In Other Words

Rewriting Rwanda

Noires fureurs, blancs menteurs: Rwanda 1990-1994
(Furious Blacks, Lying Whites: Rwanda 1990-1994)

By Pierre Péan
544 pages, Paris: Mille Et Une Nuits, 2005 (in French)

Between April and July 1994, I spent most of my time reporting on the genocide in Rwanda for the BBC. One day I would be counting cadavers piled high in a rural church; on another, I would interview perpetrators or victims. I remember looking out from a half-destroyed Kigali hotel at red-hot tracer bullets forming an arc in the night sky. I recall interviewing the International Red Cross representative -- one of the few foreign aid workers not to have run away -- who said into my microphone, "I stopped counting at 500,000 dead."

What happened in Rwanda in 1994 is now fairly common knowledge. Just for the record, though, here are the facts as I understand them: The genocide was perpetrated by an extremist ethnic Hutu regime that responded to a military attack by ethnic Tutsi rebels by trying to murder all Tutsis -- as well as those Hutus prepared to make peace with the minority Tutsis.

For several years prior to the genocide, the majority Hutus had received French diplomatic and military backing. By contrast, the Tutsi-dominated Rwandan Patriotic Front (RPF), who led the rebellion, had been brought up in exile in neighboring, English-speaking Uganda. By the end of July 1994, an estimated 800,000 were dead, the vast majority of them Tutsi. The operation was extremely well organized. The Hutus killed at a rate faster than the Nazis killed Jews in World War II.

Thus far, I think the author of Noires fureurs, blancs menteurs Rwanda 1990-1994 (Furious Blacks, Lying Whites: Rwanda 1990–1994) would hardly disagree with me.
But in this controversial new book, French investigative journalist Pierre Péan goes on to claim that the real catalyst of the genocide was not the Hutu regime, but the Tutsi rebel who allegedly shot down Hutu President Juvénal Habyarimana's plane on the night of April 6, 1994. This event triggered the genocide.

Tipped off by the publisher's blurb on the cover, I prepared myself for crude historical revisionism. But this is not, for the most part, a crude book. Péan doesn't deny the genocide. He says it was "barbarous." But, he says, the context is all-important, and the "official history" (told by the Tutsi rebels who won a military victory over the Hutu government and ended the genocide) fails to explain the entire story of such massive killing.

The context is the years that led up to the war -- during which, according to Péan, the minority RPF forced itself onto the scene and committed gross human rights violations -- and the years that followed. He cites the wars in the neighboring Democratic Republic of the Congo, which followed the genocide, as some of the worst acts committed by the RPF. Rwanda's support for two invasions of the Congo undoubtedly contributed to millions of deaths in that country. This context is important and valid. It can also be twisted to distract from the indisputable facts of the genocide.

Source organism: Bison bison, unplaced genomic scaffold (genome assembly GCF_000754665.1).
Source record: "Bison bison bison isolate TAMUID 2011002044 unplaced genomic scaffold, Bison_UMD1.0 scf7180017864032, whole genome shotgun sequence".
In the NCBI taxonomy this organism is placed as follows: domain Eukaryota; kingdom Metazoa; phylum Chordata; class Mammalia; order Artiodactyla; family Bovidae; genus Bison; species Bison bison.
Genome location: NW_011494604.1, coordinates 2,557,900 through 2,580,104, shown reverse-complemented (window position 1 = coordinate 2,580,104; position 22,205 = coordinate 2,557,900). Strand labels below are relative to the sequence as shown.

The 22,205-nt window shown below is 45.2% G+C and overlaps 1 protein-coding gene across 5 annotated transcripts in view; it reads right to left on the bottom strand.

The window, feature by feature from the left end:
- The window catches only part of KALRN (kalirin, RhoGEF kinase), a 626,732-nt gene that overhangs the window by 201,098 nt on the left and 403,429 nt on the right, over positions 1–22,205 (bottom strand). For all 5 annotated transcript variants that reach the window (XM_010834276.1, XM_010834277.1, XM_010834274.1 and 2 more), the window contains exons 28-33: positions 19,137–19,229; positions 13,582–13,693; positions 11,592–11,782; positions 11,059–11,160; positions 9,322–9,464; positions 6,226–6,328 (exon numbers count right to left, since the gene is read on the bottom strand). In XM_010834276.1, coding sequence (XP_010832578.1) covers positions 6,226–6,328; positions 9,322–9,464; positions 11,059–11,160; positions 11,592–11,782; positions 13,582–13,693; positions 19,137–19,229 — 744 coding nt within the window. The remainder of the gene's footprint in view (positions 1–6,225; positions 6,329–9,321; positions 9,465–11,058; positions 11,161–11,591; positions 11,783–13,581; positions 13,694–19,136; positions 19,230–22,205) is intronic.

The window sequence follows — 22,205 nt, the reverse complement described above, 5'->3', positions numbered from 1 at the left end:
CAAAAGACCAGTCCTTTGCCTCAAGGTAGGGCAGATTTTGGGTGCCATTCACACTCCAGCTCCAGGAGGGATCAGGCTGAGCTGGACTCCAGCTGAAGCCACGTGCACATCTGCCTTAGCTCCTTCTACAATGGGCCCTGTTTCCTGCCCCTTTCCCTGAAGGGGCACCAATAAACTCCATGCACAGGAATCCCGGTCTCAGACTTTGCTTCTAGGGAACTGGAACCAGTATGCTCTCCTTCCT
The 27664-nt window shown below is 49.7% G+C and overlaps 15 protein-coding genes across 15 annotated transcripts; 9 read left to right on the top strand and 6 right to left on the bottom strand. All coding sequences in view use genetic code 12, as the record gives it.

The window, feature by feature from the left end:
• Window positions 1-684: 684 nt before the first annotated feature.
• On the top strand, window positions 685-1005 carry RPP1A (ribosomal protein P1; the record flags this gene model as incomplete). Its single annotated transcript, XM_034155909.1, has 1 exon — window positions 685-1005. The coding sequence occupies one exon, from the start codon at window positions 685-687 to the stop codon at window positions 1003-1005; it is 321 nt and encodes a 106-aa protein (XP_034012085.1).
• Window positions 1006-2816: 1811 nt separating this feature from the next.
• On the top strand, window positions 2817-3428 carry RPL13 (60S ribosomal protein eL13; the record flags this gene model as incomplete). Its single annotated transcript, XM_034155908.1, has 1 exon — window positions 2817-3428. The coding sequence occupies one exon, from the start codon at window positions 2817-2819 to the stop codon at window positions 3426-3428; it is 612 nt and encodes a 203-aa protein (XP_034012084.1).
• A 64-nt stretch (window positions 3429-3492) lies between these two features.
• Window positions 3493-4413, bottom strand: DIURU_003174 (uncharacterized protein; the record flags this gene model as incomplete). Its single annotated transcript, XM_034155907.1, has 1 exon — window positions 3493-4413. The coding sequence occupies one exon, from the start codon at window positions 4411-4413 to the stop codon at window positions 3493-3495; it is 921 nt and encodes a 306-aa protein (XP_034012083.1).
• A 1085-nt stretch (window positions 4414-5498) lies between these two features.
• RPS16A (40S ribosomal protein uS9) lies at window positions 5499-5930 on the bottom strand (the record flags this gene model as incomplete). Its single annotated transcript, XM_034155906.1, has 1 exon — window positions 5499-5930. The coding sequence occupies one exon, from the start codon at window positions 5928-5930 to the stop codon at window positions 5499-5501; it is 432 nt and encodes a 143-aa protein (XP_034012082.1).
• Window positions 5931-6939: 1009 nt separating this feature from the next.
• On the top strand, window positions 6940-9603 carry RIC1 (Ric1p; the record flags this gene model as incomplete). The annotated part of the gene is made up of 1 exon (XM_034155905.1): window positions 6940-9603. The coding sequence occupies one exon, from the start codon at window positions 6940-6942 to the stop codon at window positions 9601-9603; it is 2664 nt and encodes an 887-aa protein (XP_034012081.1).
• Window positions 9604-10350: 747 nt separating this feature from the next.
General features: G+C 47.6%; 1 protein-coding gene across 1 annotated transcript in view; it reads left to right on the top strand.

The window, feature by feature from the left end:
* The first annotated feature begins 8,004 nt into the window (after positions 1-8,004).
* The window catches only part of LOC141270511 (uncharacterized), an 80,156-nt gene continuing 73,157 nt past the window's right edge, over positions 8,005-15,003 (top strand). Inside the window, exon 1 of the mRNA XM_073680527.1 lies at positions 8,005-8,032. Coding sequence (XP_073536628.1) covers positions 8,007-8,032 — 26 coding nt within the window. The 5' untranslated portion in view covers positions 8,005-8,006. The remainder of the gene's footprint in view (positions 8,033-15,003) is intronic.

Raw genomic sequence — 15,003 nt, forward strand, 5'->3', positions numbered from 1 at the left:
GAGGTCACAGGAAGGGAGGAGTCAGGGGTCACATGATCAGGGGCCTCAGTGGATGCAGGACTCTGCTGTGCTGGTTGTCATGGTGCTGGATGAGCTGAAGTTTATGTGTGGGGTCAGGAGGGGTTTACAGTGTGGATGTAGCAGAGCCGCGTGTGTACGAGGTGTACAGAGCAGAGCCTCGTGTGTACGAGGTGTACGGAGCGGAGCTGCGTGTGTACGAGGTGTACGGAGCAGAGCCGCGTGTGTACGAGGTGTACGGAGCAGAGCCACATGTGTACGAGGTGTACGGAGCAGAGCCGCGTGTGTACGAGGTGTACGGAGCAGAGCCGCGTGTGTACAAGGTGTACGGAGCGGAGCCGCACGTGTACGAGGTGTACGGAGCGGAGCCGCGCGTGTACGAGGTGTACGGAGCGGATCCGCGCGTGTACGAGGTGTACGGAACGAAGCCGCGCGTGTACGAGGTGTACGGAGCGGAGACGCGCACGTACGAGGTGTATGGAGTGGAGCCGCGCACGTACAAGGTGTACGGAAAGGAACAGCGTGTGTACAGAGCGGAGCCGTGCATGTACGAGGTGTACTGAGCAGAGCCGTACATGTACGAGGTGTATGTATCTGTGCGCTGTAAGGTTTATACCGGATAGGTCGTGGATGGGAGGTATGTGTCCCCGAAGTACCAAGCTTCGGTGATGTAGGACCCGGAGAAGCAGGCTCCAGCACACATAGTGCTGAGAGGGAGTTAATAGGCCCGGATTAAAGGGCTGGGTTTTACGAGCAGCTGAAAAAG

Péan relates how a cabal of white writers and propagandists in Europe have, according to him, lied by promoting the narrow "official" version of events while hiding examples of the RPF's malfeasance. He then painfully attempts to exonerate France from blame for arming the Hutu génocidaires. Moreover, he glosses over some of the more important aspects of the French military intervention in southwest Rwanda at the height of the killing, when they created a so-called humanitarian zone -- namely, that France allowed some extremist Hutus to escape; extracted some key members of the genocidal regime; and refused to support the United Nations in its efforts to save lives.

One of the main building blocks of Péan's "other side" of the story is the judicial inquiry mounted by leading French investigating judge, Jean-Louis Bruguière. Because the crew of Habyarimana's plane was French (and all on board were killed when it spiraled into the ground near Kigali Airport), Bruguière was mandated to investigate. Although the judge's inquiry has not been made public and the case has not been brought to court, a March 2004 scoop in the French daily Le Monde revealed that Bruguière's report claimed the assassination was organized by the RPF commander, Paul Kagame -- who happens to be the current president of Rwanda. What's more, Péan argues that Kagame committed this act knowing it would provoke a massacre; that Kagame knowingly sacrificed hundreds of thousands of Tutsis in a calculated bid for power.

In 2004, I asked Kagame about Bruguière's reported allegation. The Rwandan president said the accusation was ridiculous, part of a plan by French authorities to hide French connivance with Hutu extremists. Of course, it's unsurprising that Kagame denies the charge. But it is still feasible the plane was shot down by extremist Hutus who feared the political compromises Habyarimana was considering, and so they killed him to serve as the signal that the genocide should begin. It is also feasible that Kagame's men shot down the plane as an act of war, not realizing it would spark genocide. The author's take is that the RPF surely must have known massacres on a huge scale would follow the attack. But how could anyone predict such a thing with certainty?